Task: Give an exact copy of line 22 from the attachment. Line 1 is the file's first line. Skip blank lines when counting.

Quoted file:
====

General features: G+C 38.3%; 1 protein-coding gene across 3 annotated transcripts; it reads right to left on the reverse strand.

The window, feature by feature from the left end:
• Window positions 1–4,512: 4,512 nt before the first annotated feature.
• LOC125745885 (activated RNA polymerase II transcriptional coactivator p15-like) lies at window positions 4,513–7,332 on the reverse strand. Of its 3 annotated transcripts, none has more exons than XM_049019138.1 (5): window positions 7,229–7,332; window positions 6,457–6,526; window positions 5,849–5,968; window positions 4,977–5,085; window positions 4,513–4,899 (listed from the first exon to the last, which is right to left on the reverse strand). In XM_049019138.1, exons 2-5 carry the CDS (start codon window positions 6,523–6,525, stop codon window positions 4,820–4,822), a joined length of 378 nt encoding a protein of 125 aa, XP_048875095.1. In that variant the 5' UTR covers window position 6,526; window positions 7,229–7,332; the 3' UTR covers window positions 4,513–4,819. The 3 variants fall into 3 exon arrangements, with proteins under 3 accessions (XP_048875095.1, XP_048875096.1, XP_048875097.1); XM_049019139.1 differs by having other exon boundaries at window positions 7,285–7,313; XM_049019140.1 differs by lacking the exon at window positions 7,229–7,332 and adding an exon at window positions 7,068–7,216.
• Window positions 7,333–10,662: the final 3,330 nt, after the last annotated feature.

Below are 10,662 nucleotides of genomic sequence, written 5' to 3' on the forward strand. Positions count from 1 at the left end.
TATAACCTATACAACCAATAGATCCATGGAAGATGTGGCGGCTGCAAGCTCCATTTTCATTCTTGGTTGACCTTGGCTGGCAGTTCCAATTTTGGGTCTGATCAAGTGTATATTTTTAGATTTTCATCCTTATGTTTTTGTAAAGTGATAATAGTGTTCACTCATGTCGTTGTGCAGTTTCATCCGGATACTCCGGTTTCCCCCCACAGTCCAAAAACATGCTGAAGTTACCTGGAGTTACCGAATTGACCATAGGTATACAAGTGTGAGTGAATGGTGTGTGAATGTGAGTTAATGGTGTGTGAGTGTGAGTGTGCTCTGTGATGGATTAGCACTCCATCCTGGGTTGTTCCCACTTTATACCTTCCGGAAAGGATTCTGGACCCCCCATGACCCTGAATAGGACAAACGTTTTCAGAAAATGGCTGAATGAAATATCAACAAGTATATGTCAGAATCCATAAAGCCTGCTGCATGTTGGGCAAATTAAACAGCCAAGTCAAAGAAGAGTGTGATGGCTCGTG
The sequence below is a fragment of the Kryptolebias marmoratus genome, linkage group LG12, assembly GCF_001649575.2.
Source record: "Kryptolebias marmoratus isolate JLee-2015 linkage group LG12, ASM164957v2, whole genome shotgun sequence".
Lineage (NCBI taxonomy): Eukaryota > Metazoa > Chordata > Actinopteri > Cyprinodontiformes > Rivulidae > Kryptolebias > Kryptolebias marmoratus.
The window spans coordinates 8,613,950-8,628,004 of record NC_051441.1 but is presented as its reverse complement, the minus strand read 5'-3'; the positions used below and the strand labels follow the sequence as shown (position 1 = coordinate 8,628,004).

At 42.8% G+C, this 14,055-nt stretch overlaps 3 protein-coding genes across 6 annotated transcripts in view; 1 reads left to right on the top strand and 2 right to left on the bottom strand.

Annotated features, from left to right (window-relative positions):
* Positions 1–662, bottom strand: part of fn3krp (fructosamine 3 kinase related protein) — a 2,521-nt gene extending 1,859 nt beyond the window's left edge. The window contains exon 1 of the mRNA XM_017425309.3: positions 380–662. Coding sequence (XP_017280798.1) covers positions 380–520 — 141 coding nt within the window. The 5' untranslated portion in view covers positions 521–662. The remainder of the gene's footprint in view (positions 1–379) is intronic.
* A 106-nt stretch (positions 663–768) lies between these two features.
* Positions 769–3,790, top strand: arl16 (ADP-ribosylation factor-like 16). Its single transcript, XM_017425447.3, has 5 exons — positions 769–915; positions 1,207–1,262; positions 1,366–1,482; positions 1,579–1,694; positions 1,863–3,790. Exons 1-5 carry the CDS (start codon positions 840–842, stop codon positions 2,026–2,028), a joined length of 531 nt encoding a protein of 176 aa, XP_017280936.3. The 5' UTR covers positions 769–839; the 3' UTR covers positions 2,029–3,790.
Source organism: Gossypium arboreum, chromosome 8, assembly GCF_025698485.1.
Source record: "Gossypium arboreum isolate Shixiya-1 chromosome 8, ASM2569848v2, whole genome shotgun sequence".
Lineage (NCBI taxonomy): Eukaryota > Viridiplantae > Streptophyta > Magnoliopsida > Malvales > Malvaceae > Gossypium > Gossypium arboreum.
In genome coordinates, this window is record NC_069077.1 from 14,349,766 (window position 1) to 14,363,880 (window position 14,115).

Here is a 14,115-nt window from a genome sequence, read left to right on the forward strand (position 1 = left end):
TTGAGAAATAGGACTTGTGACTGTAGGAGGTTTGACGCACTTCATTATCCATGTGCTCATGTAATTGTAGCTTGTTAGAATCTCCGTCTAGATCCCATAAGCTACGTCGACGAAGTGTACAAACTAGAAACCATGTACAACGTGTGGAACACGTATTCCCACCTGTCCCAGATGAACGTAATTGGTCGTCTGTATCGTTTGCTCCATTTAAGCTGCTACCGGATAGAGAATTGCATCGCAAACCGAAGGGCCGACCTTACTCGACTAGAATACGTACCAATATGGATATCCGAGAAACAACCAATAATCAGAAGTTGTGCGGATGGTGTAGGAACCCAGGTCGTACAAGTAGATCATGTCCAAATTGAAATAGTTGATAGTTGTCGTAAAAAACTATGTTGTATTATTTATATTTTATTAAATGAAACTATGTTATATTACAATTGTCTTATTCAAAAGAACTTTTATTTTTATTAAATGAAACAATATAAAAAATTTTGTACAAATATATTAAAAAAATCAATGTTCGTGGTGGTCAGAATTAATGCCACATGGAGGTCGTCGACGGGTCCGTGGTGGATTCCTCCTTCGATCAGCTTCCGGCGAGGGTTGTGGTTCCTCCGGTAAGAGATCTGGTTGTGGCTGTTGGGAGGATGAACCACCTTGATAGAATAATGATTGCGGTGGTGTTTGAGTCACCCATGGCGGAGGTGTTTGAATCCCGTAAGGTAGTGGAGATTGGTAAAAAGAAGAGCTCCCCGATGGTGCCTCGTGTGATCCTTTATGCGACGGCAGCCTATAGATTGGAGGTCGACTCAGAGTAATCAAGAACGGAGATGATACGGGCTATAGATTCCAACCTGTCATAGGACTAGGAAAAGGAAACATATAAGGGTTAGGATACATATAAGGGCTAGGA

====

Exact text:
TTGAGAAATAGGACTTGTGACTGTAGGAGGTTTGACGCACTTCATTATCCATGTGCTCATGTAATTGTAGCTTGTTAGAATCTCCGTCTAGATCCCATAAGCTACGTCGACGAAGTGTACAAACTAGAAACCATGTACAACGTGTGGAACACGTATTCCCACCTGTCCCAGATGAACGTAATTGGTCGTCTGTATCGTTTGCTCCATTTAAGCTGCTACCGGATAGAGAATTGCATCGCAAACCGAAGGGCCGACCTTACTCGACTAGAATACGTACCAATATGGATATCCGAGAAACAACCAATAATCAGAAGTTGTGCGGATGGTGTAGGAACCCAGGTCGTACAAGTAGATCATGTCCAAATTGAAATAGTTGATAGTTGTCGTAAAAAACTATGTTGTATTATTTATATTTTATTAAATGAAACTATGTTATATTACAATTGTCTTATTCAAAAGAACTTTTATTTTTATTAAATGAAACAATATAAAAAATTTTGTACAAATATATTAAAAAAATCAATGTTCGTGGTGGTCAGAATTAATGCCACATGGAGGTCGTCGACGGGTCCGTGGTGGATTCCTCCTTCGATCAGCTTCCGGCGAGGGTTGTGGTTCCTCCGGTAAGAGATCTGGTTGTGGCTGTTGGGAGGATGAACCACCTTGATAGAATAATGATTGCGGTGGTGTTTGAGTCACCCATGGCGGAGGTGTTTGAATCCCGTAAGGTAGTGGAGATTGGTAAAAAGAAGAGCTCCCCGATGGTGCCTCGTGTGATCCTTTATGCGACGGCAGCCTATAGATTGGAGGTCGACTCAGAGTAATCAAGAACGGAGATGATACGGGCTATAGATTCCAACCTGTCATAGGACTAGGAAAAGGAAACATATAAGGGTTAGGATACATATAAGGGCTAGGA